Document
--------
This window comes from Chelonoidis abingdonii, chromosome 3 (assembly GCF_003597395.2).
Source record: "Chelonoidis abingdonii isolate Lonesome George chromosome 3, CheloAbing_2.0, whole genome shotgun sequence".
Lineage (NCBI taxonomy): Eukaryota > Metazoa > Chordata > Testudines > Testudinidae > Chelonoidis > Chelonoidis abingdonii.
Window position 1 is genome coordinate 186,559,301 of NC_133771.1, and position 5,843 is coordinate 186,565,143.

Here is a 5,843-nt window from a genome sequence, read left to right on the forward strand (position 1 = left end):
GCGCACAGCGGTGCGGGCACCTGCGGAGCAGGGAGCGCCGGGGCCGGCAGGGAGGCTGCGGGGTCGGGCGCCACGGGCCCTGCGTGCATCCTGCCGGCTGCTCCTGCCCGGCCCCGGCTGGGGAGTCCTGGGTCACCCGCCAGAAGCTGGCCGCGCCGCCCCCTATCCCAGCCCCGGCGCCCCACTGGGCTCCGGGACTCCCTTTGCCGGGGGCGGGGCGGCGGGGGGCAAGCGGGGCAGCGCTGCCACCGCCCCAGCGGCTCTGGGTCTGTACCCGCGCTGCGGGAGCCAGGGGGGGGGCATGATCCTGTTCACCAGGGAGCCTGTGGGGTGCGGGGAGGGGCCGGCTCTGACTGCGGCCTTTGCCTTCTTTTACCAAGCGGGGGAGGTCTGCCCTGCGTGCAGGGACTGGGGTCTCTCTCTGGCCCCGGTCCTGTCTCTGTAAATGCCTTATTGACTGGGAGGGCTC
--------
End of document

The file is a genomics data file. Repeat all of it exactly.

This window comes from Chelonoidis abingdonii, chromosome 3 (assembly GCF_003597395.2).
Source record: "Chelonoidis abingdonii isolate Lonesome George chromosome 3, CheloAbing_2.0, whole genome shotgun sequence".
Lineage (NCBI taxonomy): Eukaryota > Metazoa > Chordata > Testudines > Testudinidae > Chelonoidis > Chelonoidis abingdonii.
Window position 1 is genome coordinate 186,559,301 of NC_133771.1, and position 5,843 is coordinate 186,565,143.

Here is a 5,843-nt window from a genome sequence, read left to right on the forward strand (position 1 = left end):
GCGCACAGCGGTGCGGGCACCTGCGGAGCAGGGAGCGCCGGGGCCGGCAGGGAGGCTGCGGGGTCGGGCGCCACGGGCCCTGCGTGCATCCTGCCGGCTGCTCCTGCCCGGCCCCGGCTGGGGAGTCCTGGGTCACCCGCCAGAAGCTGGCCGCGCCGCCCCCTATCCCAGCCCCGGCGCCCCACTGGGCTCCGGGACTCCCTTTGCCGGGGGCGGGGCGGCGGGGGGCAAGCGGGGCAGCGCTGCCACCGCCCCAGCGGCTCTGGGTCTGTACCCGCGCTGCGGGAGCCAGGGGGGGGGCATGATCCTGTTCACCAGGGAGCCTGTGGGGTGCGGGGAGGGGCCGGCTCTGACTGCGGCCTTTGCCTTCTTTTACCAAGCGGGGGAGGTCTGCCCTGCGTGCAGGGACTGGGGTCTCTCTCTGGCCCCGGTCCTGTCTCTGTAAATGCCTTATTGACTGGGAGGGCTC